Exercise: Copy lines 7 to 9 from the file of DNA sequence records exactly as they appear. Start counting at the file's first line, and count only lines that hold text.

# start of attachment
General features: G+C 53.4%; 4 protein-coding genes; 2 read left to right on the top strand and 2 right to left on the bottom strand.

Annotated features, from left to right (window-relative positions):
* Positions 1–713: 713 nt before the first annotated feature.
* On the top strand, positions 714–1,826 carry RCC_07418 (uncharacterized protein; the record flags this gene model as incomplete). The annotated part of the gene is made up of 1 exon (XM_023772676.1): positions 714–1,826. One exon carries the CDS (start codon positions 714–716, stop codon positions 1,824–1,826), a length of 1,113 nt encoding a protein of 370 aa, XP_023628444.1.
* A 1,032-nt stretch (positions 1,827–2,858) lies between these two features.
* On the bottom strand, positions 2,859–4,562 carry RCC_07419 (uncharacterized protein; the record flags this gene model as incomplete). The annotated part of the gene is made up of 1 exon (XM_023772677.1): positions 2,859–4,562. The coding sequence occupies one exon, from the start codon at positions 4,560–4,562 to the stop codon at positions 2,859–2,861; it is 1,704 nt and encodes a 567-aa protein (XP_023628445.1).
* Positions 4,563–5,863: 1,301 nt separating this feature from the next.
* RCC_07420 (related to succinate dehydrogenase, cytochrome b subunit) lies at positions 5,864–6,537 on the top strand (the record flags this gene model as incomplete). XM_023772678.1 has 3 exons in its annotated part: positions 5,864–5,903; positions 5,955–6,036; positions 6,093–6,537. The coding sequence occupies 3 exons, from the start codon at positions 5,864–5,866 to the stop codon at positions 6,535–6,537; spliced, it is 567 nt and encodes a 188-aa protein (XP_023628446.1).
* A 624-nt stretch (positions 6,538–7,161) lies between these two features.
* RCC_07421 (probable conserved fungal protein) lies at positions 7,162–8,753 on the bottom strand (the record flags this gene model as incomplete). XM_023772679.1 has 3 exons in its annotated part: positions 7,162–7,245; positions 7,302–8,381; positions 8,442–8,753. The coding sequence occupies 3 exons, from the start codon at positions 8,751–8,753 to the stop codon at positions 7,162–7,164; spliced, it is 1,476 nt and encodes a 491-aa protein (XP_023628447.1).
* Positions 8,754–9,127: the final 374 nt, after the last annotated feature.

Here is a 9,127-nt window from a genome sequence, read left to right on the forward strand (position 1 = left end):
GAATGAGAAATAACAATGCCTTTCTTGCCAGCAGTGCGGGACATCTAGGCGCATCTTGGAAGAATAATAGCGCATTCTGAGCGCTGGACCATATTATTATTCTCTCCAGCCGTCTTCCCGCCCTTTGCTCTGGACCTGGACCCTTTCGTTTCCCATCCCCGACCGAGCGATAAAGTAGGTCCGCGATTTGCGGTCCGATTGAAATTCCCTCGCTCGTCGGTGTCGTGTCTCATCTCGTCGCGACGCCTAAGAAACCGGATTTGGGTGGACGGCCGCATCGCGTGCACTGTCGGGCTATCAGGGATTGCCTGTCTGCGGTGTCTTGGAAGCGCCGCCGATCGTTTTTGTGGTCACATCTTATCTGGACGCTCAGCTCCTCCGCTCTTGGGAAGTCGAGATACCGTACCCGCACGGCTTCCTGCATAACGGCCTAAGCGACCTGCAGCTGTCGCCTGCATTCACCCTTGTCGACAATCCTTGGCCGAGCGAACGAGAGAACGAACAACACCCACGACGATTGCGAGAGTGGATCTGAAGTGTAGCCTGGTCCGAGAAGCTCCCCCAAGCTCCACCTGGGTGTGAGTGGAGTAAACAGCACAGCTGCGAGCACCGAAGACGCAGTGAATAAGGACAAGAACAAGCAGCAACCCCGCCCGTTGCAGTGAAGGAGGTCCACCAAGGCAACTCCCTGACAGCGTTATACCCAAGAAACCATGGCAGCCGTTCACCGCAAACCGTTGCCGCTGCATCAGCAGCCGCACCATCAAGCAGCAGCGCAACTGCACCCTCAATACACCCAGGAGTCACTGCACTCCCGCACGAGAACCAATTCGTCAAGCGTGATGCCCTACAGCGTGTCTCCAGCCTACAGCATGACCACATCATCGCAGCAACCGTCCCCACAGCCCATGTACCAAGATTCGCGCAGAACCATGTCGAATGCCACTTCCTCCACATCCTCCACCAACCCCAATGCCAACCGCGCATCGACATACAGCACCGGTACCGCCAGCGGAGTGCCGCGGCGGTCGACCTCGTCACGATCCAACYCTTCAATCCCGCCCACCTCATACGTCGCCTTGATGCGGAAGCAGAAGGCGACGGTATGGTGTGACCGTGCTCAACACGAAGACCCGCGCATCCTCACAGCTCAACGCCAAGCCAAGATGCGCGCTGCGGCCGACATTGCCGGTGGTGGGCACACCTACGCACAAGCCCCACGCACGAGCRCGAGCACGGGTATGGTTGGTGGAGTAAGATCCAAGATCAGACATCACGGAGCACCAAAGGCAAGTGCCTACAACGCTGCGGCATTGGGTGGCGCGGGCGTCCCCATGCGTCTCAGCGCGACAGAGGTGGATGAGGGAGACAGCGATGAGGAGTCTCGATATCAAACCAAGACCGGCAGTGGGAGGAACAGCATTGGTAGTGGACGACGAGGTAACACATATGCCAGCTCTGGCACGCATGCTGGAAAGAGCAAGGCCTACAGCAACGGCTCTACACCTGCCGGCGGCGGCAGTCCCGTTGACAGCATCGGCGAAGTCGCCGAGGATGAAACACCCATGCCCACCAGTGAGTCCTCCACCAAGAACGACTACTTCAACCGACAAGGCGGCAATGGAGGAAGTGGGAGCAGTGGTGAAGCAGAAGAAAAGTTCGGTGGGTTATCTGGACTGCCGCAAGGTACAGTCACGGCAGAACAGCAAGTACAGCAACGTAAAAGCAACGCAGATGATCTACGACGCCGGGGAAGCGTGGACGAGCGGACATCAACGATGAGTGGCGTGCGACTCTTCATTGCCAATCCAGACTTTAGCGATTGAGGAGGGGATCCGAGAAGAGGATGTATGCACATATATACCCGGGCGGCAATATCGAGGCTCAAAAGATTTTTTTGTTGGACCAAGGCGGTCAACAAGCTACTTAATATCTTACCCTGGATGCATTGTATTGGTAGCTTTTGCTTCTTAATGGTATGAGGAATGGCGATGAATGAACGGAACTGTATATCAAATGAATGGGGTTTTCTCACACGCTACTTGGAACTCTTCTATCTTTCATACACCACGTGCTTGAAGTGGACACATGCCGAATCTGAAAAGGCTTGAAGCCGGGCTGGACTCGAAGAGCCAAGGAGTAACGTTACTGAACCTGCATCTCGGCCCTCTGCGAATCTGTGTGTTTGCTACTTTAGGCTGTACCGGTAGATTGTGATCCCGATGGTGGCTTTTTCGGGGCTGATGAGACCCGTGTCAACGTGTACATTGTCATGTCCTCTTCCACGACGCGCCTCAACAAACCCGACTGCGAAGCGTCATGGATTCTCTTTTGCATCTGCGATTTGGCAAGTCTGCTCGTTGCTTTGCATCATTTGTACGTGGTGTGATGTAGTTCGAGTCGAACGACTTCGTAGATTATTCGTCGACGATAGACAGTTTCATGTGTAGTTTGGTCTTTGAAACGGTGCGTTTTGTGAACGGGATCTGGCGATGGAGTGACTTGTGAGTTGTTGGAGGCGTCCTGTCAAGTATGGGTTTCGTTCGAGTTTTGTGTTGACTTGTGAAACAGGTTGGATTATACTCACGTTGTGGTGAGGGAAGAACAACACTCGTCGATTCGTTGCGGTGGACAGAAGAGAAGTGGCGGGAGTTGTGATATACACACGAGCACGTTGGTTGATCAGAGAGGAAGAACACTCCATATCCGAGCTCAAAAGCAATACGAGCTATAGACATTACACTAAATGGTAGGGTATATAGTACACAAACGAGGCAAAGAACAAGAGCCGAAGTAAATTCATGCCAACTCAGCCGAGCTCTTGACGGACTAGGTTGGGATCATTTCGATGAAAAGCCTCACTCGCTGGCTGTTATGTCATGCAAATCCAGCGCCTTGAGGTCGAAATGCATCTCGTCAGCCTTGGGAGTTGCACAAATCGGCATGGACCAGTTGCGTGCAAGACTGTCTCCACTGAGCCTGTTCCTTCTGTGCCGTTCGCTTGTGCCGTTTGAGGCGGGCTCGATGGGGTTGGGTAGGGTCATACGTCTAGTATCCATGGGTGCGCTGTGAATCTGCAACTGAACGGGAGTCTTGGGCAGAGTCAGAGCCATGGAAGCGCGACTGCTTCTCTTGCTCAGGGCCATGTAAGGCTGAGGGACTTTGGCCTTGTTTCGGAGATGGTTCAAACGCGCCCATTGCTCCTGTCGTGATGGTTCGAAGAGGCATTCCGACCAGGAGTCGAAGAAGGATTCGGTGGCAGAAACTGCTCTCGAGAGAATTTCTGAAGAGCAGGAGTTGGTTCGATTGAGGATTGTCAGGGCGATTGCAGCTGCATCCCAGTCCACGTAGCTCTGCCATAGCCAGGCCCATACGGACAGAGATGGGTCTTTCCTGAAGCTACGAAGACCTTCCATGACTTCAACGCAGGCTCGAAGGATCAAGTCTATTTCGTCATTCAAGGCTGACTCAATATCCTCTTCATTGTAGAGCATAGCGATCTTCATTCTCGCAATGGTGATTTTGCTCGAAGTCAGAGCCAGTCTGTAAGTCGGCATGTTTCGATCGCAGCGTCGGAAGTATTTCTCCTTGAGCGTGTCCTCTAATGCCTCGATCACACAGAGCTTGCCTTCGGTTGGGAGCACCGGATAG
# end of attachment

* Positions 4,563–5,863: 1,301 nt separating this feature from the next.
* RCC_07420 (related to succinate dehydrogenase, cytochrome b subunit) lies at positions 5,864–6,537 on the top strand (the record flags this gene model as incomplete). XM_023772678.1 has 3 exons in its annotated part: positions 5,864–5,903; positions 5,955–6,036; positions 6,093–6,537. The coding sequence occupies 3 exons, from the start codon at positions 5,864–5,866 to the stop codon at positions 6,535–6,537; spliced, it is 567 nt and encodes a 188-aa protein (XP_023628446.1).
* A 624-nt stretch (positions 6,538–7,161) lies between these two features.